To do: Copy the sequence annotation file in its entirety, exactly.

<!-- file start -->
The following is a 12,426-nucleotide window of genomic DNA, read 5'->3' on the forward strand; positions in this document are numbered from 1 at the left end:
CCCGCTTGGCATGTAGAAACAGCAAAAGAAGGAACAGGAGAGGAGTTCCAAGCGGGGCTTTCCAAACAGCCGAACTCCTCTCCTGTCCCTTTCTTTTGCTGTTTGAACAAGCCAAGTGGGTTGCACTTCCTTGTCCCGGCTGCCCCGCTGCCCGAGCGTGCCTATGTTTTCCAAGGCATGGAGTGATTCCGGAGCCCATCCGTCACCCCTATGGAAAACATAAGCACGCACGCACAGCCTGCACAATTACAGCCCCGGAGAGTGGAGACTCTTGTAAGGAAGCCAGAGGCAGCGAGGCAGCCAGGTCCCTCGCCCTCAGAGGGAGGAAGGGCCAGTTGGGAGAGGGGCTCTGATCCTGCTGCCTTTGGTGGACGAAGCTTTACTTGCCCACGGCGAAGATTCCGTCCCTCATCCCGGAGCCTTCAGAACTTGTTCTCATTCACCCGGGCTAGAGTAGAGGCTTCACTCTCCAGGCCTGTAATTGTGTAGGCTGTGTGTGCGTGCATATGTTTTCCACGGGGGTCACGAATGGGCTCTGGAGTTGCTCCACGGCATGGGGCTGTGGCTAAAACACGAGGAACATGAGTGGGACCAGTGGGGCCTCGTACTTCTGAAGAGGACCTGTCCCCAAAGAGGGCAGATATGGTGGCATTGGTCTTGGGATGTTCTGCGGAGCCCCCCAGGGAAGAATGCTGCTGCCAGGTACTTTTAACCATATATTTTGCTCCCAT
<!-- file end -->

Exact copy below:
The following is a 12,426-nucleotide window of genomic DNA, read 5'->3' on the forward strand; positions in this document are numbered from 1 at the left end:
CCCGCTTGGCATGTAGAAACAGCAAAAGAAGGAACAGGAGAGGAGTTCCAAGCGGGGCTTTCCAAACAGCCGAACTCCTCTCCTGTCCCTTTCTTTTGCTGTTTGAACAAGCCAAGTGGGTTGCACTTCCTTGTCCCGGCTGCCCCGCTGCCCGAGCGTGCCTATGTTTTCCAAGGCATGGAGTGATTCCGGAGCCCATCCGTCACCCCTATGGAAAACATAAGCACGCACGCACAGCCTGCACAATTACAGCCCCGGAGAGTGGAGACTCTTGTAAGGAAGCCAGAGGCAGCGAGGCAGCCAGGTCCCTCGCCCTCAGAGGGAGGAAGGGCCAGTTGGGAGAGGGGCTCTGATCCTGCTGCCTTTGGTGGACGAAGCTTTACTTGCCCACGGCGAAGATTCCGTCCCTCATCCCGGAGCCTTCAGAACTTGTTCTCATTCACCCGGGCTAGAGTAGAGGCTTCACTCTCCAGGCCTGTAATTGTGTAGGCTGTGTGTGCGTGCATATGTTTTCCACGGGGGTCACGAATGGGCTCTGGAGTTGCTCCACGGCATGGGGCTGTGGCTAAAACACGAGGAACATGAGTGGGACCAGTGGGGCCTCGTACTTCTGAAGAGGACCTGTCCCCAAAGAGGGCAGATATGGTGGCATTGGTCTTGGGATGTTCTGCGGAGCCCCCCAGGGAAGAATGCTGCTGCCAGGTACTTTTAACCATATATTTTGCTCCCAT